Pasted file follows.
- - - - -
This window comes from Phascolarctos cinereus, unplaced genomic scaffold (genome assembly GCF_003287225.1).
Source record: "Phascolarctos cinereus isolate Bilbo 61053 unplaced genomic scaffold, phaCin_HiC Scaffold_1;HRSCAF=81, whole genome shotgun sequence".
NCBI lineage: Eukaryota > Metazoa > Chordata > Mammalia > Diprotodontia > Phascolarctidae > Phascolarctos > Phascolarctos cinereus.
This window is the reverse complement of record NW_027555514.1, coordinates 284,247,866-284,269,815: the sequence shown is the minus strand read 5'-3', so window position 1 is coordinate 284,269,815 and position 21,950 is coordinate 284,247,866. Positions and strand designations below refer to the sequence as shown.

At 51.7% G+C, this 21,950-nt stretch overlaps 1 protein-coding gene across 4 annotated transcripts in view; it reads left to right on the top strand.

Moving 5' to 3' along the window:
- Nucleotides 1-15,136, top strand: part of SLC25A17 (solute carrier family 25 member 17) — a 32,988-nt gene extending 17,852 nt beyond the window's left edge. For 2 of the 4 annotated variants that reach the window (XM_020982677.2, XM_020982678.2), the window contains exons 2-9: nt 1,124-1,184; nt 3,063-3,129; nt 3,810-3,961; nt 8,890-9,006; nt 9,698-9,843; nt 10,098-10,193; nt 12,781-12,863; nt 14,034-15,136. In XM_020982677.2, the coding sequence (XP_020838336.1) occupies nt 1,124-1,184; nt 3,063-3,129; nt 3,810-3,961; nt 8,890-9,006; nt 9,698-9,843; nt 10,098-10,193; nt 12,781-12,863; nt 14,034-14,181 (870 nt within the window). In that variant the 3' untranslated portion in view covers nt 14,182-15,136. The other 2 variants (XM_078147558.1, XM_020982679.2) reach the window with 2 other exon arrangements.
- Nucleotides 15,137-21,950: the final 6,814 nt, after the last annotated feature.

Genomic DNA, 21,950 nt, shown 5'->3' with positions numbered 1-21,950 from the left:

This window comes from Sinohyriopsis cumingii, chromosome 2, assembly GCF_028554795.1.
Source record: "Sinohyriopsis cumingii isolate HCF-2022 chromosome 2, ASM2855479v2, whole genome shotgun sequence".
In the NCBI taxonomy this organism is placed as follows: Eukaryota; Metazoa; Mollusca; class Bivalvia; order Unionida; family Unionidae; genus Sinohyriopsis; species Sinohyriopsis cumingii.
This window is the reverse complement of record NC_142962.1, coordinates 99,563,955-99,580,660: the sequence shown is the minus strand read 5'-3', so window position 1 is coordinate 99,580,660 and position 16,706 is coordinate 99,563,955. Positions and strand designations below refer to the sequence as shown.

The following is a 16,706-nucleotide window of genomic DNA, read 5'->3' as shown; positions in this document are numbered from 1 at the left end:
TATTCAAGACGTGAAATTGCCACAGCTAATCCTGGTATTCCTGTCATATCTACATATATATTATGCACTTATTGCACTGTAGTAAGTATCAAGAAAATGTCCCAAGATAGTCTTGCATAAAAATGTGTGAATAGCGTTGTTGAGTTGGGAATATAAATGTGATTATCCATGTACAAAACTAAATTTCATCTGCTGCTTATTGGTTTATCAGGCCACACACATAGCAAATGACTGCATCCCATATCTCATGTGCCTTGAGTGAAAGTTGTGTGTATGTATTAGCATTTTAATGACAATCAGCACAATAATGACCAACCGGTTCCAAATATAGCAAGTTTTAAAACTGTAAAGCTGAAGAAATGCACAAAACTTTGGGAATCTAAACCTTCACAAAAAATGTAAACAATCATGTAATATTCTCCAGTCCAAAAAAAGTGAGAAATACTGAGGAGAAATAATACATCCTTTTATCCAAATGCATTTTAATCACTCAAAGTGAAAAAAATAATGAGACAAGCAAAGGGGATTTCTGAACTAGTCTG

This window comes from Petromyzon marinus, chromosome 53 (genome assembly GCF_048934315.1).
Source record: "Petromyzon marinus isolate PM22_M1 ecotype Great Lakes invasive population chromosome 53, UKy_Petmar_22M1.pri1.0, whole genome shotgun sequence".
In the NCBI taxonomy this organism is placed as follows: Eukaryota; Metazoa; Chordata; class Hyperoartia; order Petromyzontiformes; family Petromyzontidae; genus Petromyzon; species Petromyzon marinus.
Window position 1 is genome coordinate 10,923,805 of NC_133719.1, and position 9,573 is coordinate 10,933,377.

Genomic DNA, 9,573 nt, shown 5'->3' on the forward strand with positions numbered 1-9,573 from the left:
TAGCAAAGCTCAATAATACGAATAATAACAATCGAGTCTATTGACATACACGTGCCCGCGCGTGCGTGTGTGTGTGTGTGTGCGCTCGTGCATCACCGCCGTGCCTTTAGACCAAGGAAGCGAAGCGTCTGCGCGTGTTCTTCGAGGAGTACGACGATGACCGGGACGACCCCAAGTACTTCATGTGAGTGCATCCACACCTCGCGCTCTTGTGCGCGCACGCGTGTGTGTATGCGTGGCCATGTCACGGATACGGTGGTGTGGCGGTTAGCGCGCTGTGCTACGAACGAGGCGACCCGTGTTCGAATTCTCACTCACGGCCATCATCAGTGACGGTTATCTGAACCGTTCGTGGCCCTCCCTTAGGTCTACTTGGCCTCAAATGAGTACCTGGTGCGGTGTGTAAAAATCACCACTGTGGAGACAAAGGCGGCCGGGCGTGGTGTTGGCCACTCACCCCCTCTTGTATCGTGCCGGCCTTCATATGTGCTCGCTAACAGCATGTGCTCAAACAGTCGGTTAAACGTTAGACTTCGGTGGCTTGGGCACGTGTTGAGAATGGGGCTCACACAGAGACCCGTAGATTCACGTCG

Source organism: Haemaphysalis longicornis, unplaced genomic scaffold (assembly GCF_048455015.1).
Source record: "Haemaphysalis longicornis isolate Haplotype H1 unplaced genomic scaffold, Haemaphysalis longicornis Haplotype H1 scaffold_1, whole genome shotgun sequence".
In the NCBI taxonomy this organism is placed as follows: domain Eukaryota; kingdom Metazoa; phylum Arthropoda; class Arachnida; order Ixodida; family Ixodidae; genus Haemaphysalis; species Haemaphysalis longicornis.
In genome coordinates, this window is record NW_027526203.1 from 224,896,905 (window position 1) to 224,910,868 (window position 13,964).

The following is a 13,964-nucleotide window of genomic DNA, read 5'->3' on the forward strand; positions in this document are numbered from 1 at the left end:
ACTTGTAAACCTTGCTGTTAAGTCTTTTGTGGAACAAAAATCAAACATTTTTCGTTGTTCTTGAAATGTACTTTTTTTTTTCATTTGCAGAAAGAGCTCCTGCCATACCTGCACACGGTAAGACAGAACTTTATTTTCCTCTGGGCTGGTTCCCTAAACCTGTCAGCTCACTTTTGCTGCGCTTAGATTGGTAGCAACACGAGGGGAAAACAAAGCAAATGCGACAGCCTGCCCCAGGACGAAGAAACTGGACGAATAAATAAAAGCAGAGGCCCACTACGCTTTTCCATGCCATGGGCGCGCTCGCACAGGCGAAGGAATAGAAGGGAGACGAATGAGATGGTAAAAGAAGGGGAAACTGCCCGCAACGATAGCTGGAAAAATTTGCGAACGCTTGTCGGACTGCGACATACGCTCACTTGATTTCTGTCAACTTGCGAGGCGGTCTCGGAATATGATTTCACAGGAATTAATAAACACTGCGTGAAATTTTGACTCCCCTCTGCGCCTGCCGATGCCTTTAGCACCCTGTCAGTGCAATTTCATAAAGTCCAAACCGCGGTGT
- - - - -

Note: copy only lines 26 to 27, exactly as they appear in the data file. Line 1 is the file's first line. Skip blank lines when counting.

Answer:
The following is a 13,964-nucleotide window of genomic DNA, read 5'->3' on the forward strand; positions in this document are numbered from 1 at the left end:
ACTTGTAAACCTTGCTGTTAAGTCTTTTGTGGAACAAAAATCAAACATTTTTCGTTGTTCTTGAAATGTACTTTTTTTTTTCATTTGCAGAAAGAGCTCCTGCCATACCTGCACACGGTAAGACAGAACTTTATTTTCCTCTGGGCTGGTTCCCTAAACCTGTCAGCTCACTTTTGCTGCGCTTAGATTGGTAGCAACACGAGGGGAAAACAAAGCAAATGCGACAGCCTGCCCCAGGACGAAGAAACTGGACGAATAAATAAAAGCAGAGGCCCACTACGCTTTTCCATGCCATGGGCGCGCTCGCACAGGCGAAGGAATAGAAGGGAGACGAATGAGATGGTAAAAGAAGGGGAAACTGCCCGCAACGATAGCTGGAAAAATTTGCGAACGCTTGTCGGACTGCGACATACGCTCACTTGATTTCTGTCAACTTGCGAGGCGGTCTCGGAATATGATTTCACAGGAATTAATAAACACTGCGTGAAATTTTGACTCCCCTCTGCGCCTGCCGATGCCTTTAGCACCCTGTCAGTGCAATTTCATAAAGTCCAAACCGCGGTGT